It’s good news in the research to find a vaccine for Malaria however it may be short lived after it was found not to work very well and that initial protection fades over time.
The vaccine RTSS which is the first Malaria Vaccine in the world, could be approved by international regulators for use in Africa from October after final trial data showed it offered partial protection for up to four years.
The vaccine made by GlaxoSmithKline which is designed for children in Africa would be the first licensed human vaccine against a parasitic disease and could help prevent millions of cases of malaria, which currently kills more than 600,000 people a year.
Hopes that this shot would be the final answer to wiping out malaria were dampened when trial data released in 2011 and 2012 showed it only reduced episodes of malaria in babies aged 6-12 weeks by 27 percent, and by around 46 percent in children aged 5-17 months.
Despite the dismal results developers are moving ahead to get it approved because it could still help protect some children from getting the mosquito-spread disease.
The final stage follow-up data published in the Lancet journal on Friday showed vaccinated children continued to be protected four years on, albeit at a declining rate an important factor given the prevalence of the disease and rates of protection were stronger with a booster shot.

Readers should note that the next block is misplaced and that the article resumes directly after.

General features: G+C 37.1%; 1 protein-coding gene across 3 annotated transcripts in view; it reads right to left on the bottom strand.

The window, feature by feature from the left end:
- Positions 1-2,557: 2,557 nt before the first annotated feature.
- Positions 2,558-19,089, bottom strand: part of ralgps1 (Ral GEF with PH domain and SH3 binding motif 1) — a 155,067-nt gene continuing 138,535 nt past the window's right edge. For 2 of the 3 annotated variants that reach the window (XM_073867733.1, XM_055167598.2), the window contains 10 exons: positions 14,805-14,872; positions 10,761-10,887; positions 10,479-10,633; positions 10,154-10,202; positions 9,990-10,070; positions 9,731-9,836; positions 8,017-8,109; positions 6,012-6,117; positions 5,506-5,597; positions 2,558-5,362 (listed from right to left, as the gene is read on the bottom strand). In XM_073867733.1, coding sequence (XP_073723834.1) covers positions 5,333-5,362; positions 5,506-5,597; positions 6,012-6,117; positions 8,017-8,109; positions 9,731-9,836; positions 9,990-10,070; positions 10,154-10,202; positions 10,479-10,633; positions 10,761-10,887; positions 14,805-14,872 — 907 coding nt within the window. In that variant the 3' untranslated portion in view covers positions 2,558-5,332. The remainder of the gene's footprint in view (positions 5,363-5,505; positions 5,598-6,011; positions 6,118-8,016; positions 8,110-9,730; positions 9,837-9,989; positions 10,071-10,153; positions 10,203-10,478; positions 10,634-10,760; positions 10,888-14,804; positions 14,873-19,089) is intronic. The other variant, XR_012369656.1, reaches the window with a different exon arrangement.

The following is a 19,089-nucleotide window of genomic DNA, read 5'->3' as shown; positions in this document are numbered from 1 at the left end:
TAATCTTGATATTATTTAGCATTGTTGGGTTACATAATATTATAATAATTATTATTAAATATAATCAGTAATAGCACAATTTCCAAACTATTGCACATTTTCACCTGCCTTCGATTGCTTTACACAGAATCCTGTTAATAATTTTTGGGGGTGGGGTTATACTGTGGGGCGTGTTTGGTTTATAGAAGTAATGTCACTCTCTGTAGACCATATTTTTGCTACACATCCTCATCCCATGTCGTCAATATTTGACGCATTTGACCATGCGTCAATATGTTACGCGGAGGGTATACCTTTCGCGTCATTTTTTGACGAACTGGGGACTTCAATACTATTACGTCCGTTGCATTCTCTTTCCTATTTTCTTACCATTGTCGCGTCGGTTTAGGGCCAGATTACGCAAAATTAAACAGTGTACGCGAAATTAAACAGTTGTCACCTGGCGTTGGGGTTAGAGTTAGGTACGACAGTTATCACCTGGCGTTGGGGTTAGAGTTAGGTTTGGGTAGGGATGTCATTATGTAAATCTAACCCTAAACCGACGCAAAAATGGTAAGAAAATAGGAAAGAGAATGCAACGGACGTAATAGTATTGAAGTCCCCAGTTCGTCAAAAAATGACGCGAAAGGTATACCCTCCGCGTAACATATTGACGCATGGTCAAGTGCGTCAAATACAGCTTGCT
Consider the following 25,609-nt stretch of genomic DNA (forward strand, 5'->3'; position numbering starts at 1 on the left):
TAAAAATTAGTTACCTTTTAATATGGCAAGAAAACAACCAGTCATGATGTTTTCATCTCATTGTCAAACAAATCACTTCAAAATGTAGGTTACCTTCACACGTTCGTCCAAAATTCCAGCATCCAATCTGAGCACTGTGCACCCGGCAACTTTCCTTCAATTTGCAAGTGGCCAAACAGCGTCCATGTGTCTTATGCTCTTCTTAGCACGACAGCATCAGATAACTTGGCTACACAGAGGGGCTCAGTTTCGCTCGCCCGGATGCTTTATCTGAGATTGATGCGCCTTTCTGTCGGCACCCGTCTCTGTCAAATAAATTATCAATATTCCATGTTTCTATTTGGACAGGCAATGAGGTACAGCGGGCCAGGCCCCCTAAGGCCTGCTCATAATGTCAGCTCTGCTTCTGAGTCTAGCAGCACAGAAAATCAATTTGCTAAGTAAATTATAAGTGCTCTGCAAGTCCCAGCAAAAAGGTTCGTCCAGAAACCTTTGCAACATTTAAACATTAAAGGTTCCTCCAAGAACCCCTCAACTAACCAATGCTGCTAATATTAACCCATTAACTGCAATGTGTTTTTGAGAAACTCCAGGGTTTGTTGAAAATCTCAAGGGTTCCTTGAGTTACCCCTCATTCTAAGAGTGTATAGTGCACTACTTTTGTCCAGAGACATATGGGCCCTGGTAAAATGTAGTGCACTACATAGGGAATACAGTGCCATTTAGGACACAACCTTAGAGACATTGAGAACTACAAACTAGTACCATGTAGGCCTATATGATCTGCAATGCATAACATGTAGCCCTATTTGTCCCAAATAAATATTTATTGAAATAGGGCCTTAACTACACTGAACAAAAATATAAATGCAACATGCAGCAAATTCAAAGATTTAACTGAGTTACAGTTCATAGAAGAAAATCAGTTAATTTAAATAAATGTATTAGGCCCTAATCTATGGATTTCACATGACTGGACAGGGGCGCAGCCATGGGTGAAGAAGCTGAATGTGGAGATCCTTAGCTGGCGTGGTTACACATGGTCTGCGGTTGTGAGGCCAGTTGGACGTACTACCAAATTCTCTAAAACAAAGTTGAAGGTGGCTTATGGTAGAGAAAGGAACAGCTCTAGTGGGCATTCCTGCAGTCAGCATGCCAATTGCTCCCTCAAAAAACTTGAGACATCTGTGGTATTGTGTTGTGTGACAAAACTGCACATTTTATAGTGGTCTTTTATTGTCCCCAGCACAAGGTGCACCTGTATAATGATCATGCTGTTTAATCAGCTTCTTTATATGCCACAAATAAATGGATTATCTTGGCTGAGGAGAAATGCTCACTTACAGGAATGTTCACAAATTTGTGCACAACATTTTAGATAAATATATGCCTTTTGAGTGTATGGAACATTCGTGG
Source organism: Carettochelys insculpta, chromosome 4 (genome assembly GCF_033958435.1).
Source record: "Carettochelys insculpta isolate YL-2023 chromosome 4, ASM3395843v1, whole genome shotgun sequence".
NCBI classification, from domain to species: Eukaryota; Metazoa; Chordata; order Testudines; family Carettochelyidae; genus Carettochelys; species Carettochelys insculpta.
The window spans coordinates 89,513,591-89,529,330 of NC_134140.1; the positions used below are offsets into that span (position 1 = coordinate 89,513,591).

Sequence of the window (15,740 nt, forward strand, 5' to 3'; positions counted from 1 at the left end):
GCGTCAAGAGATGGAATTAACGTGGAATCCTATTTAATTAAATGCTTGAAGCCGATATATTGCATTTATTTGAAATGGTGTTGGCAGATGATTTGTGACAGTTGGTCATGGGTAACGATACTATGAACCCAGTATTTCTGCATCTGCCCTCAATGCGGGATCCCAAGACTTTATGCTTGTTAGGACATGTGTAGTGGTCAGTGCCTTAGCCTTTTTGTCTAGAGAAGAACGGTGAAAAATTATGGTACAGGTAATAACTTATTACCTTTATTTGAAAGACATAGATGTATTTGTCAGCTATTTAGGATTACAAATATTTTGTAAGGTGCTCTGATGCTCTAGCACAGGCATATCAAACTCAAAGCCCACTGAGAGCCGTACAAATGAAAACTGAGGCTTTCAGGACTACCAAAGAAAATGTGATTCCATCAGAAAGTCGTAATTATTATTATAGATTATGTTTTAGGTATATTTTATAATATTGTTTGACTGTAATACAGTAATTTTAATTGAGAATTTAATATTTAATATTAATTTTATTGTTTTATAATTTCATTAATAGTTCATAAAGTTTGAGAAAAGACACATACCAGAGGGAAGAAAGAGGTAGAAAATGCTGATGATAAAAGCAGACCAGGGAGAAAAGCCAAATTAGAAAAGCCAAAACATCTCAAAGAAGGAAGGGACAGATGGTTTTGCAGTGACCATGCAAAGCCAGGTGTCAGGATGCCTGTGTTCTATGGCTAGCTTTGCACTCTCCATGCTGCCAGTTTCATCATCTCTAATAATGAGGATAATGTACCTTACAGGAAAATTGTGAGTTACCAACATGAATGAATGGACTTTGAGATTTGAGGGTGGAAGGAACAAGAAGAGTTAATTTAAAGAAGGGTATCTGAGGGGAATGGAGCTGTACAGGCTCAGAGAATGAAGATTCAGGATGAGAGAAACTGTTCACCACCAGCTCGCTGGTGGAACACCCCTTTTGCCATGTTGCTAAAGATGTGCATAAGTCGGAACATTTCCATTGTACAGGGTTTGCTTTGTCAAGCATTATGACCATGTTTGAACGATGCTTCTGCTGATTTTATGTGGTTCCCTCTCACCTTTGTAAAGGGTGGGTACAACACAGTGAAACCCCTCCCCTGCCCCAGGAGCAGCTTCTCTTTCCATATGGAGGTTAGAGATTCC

GlaxoSmithKline has spent hundreds of millions of dollars on the vaccine, which is likely to be the world’s first licensed shot for malaria. A decision from the European Medicines Agency is expected later this year.
The World Health Organisation had previously set a target of 2015 for having a malaria vaccine that was at least 50% effective with protection lasting longer than a year.
According to a study published on Friday in the journal The Lancet, those goals have been missed with the GlaxoSmithKline vaccine, though scientists say the shot isn’t a complete waste.
Greenwood said the vaccine would likely be made available at cost and that major funders have already expressed interest in paying for immunization campaigns. Other experimental malaria vaccines are being developed but are at least several years behind.
WHO estimates malaria killed more than 580 000 people in 2013, mostly children in Africa under age 5. Officials mostly try to slow the mosquito-spread disease using bed nets, insecticide spraying, and giving out malaria medications to entire villages in areas with high levels of the disease.